The nation is in mourning following the shock defeat of the Australian HP Partners Beer Drinking Team at the HP Software Olympics Beer Drinking Competition held in Kota Kinabalu, Malaysia, last month.
Despite best marketing efforts sporting fake beer guts to intimidate the opponents, the team (Kinetica's Steve Dixon and Steve Brass, Enterprise Management Solutions' Paul Heath and HP's Paul Muller) came only second to the non-beer-gutted, yet accomplished, scullers from the combined India-South East Asia HP Partners team.
While unofficial complaints indicated that the poor timing of the prosperity and luck lion dance may have influenced the outcome of the competition, onlookers agreed the HP Partner Beer Drinkers' disgraceful performance may have been affected by the inclusion of a Pom (Dixon) and a Kiwi (Heath) in the national team.
In a press conference held immediately after the event, HP's vice-president of the SSO group, Peter van der Fluit, said the correlation between the drinkers and the winners of the HP Software Olympics Awards for outstanding achievement in sales and marketing of HP software was strong.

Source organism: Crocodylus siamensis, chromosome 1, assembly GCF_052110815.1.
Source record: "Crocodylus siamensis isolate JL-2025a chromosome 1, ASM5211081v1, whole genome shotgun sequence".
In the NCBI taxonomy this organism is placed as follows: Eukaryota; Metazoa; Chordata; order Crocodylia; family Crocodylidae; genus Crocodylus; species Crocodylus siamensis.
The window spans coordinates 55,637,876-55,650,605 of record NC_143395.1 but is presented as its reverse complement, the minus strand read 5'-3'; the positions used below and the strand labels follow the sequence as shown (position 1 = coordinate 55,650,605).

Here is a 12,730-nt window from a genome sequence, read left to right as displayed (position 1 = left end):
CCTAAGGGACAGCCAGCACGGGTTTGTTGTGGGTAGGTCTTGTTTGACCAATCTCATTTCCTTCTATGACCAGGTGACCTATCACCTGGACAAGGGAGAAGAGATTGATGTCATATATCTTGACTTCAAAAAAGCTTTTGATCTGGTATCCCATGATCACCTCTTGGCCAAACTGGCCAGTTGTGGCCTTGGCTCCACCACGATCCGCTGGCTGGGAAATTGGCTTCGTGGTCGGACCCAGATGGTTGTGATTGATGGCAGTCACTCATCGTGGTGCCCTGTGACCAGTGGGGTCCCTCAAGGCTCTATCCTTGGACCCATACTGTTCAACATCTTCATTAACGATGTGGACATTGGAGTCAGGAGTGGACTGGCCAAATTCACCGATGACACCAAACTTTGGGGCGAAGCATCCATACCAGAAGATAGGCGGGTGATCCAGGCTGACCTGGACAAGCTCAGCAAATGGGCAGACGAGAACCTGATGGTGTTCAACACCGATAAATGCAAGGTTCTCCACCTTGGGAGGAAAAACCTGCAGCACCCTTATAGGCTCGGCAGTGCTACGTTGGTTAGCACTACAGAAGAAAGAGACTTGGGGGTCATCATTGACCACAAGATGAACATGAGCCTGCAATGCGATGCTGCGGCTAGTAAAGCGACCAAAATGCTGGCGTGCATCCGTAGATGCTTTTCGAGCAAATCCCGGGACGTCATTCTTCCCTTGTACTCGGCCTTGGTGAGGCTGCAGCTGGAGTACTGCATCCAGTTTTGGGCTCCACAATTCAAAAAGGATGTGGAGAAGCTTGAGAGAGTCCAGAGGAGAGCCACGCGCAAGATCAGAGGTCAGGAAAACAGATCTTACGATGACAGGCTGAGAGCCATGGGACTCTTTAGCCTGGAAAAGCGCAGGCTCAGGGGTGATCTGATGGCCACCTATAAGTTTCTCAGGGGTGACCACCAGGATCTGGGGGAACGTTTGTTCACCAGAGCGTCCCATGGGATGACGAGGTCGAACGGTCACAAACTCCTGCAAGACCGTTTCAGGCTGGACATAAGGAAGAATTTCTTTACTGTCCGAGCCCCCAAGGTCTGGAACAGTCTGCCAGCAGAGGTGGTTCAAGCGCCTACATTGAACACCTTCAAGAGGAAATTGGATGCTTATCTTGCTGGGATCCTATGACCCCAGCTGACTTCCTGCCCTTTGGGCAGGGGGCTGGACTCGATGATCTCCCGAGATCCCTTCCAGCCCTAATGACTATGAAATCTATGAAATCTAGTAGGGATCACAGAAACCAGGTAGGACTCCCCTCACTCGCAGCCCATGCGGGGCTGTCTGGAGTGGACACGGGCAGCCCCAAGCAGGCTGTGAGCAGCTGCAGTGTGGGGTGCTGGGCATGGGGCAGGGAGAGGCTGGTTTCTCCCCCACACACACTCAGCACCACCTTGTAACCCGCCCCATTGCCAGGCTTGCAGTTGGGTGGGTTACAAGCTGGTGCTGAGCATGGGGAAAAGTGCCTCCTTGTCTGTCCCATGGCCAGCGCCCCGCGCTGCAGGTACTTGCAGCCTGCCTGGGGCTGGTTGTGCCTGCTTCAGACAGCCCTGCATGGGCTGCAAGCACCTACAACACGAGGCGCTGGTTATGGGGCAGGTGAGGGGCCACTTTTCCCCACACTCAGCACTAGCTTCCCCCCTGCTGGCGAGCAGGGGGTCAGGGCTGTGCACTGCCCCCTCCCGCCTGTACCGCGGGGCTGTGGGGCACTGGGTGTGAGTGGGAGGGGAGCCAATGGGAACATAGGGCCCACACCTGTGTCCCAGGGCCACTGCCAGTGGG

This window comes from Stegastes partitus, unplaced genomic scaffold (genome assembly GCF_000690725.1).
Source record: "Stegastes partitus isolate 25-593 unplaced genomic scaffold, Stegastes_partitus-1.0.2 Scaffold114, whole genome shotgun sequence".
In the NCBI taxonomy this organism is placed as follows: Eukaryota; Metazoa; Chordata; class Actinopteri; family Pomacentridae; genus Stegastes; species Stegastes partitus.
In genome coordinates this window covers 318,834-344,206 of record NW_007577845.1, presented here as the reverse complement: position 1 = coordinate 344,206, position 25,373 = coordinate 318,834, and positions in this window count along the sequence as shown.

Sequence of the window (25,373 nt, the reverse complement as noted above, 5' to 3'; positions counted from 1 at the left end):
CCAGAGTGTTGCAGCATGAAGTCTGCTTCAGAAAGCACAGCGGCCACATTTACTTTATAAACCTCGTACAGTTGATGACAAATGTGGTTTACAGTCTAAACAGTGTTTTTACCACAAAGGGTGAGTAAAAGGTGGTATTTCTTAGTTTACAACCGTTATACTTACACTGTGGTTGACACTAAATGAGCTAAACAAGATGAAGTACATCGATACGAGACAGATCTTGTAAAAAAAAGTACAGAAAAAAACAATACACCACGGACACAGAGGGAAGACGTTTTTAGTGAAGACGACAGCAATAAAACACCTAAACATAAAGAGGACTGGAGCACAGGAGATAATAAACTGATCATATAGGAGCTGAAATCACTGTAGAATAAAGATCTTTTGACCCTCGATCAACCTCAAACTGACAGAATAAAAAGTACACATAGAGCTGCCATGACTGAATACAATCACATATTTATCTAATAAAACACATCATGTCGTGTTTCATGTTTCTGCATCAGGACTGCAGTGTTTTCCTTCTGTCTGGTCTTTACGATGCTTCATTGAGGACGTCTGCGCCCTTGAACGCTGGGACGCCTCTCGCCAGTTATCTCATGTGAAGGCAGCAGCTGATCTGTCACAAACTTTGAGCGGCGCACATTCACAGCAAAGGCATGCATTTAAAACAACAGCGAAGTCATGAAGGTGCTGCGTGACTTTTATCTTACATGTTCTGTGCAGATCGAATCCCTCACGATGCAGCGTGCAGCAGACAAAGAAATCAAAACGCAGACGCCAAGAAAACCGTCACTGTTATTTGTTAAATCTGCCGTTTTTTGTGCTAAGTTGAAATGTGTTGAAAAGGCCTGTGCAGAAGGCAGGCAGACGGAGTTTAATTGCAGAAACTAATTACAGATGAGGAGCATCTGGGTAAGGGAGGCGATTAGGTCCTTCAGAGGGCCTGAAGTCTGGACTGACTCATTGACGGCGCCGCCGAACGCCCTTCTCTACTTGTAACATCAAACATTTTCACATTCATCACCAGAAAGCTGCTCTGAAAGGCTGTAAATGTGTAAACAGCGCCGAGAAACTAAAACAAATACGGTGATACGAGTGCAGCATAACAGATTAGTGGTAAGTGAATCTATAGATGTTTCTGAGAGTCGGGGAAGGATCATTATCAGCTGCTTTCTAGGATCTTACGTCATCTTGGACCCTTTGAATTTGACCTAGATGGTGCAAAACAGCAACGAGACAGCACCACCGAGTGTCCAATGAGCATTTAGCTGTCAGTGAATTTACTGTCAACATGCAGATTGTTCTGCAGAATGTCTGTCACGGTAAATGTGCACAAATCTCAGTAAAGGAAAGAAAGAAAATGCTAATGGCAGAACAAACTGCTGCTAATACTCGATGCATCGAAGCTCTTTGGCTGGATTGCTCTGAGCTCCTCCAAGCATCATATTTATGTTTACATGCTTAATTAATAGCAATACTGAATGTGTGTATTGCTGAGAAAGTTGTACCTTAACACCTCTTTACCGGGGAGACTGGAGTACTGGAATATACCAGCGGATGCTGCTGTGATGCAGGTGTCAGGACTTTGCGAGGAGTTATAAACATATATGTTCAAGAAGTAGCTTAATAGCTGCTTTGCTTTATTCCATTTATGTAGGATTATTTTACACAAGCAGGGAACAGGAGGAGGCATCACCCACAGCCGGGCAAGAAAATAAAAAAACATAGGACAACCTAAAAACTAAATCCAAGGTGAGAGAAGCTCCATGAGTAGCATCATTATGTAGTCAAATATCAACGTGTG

However, the comment was lost on the disappointed Steve Brass, from HP's award-winning partner Kinetica, who was philosophical in his assessment of the event:
"The Australian culture is such that we like to let other people take the spotlight," he said. In congratulating the winning team, he also said the Aussie beer drinking software Olympians "were hopeless".
According to research group International DatingCorporation, the poor performance of the Australian HP Beer Drinking Partners may have been the result of a miscalculation in the beer-to-stomach timing of one Paul Muller, HP's software sales manager. The findings have prompted speculation over the strategic repositioning of the team from consumer commodities to the beer services arm of HP.
"It is clear the Australian Beer Drinking Partners have lost their customers' mind-share and will have to reinvent themselves as beer service providers (BSPs) in order to recapture market share," IDC said.
Such a move would require the group to acquire a whole new set of skills, such as adding value in a twist-top sale and stubby area storage (SAS) integration, IDC said.